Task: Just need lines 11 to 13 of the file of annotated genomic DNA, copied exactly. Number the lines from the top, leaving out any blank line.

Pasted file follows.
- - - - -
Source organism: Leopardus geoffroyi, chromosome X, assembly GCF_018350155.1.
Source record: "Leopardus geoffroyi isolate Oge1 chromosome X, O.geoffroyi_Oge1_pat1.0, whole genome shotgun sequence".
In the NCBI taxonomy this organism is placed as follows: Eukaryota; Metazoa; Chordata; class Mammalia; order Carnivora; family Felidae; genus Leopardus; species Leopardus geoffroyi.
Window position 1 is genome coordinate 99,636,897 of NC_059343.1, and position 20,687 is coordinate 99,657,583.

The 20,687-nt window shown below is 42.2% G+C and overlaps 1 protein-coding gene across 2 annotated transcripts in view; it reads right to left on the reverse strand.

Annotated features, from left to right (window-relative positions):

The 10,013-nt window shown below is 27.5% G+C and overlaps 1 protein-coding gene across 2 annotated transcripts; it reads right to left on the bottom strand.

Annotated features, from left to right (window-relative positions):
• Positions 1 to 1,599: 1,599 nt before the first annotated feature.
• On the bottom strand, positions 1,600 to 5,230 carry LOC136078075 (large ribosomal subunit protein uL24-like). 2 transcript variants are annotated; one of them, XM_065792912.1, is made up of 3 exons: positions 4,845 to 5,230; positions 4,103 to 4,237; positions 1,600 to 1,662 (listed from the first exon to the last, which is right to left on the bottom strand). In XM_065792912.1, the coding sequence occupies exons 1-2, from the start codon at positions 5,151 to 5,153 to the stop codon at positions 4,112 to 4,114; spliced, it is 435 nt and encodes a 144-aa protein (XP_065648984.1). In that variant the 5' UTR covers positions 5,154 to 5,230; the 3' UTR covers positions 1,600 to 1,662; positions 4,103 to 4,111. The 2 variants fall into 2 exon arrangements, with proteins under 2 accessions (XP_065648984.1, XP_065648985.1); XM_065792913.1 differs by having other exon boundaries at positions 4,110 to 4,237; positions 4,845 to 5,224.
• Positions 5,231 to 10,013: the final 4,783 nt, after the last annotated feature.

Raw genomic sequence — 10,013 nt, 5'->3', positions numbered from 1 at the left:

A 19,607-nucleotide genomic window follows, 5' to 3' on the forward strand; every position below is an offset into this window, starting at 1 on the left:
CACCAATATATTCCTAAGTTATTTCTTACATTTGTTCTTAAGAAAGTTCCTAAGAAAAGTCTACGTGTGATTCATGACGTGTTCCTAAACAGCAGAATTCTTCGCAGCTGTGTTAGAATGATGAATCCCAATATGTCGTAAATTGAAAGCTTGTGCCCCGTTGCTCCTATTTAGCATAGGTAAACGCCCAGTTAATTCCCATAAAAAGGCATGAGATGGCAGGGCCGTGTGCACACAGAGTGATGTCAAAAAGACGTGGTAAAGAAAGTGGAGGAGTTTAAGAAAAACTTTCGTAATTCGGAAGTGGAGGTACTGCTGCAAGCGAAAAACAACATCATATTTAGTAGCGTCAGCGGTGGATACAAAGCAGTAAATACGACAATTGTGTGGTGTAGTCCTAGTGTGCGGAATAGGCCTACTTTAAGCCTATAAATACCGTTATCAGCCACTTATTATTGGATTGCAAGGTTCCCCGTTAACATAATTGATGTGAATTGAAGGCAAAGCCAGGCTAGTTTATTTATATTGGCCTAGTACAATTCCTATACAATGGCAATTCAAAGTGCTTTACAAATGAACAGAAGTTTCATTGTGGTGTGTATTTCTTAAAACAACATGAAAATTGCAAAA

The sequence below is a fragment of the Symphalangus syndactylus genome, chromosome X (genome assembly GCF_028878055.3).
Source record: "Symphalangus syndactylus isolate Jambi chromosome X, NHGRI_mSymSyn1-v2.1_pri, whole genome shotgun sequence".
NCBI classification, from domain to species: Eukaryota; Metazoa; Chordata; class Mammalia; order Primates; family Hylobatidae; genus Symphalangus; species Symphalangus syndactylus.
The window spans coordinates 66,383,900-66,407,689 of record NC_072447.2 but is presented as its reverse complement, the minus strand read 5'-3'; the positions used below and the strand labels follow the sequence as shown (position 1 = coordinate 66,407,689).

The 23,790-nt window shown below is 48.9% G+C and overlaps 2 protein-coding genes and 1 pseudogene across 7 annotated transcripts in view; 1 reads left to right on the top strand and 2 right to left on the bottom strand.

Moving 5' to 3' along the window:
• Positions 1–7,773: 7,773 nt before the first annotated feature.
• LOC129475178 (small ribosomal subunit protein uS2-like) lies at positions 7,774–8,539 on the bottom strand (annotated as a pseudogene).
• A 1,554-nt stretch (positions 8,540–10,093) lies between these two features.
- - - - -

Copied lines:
• Positions 5,231 to 10,013: the final 4,783 nt, after the last annotated feature.

Raw genomic sequence — 10,013 nt, 5'->3', positions numbered from 1 at the left:

A 19,607-nucleotide genomic window follows, 5' to 3' on the forward strand; every position below is an offset into this window, starting at 1 on the left: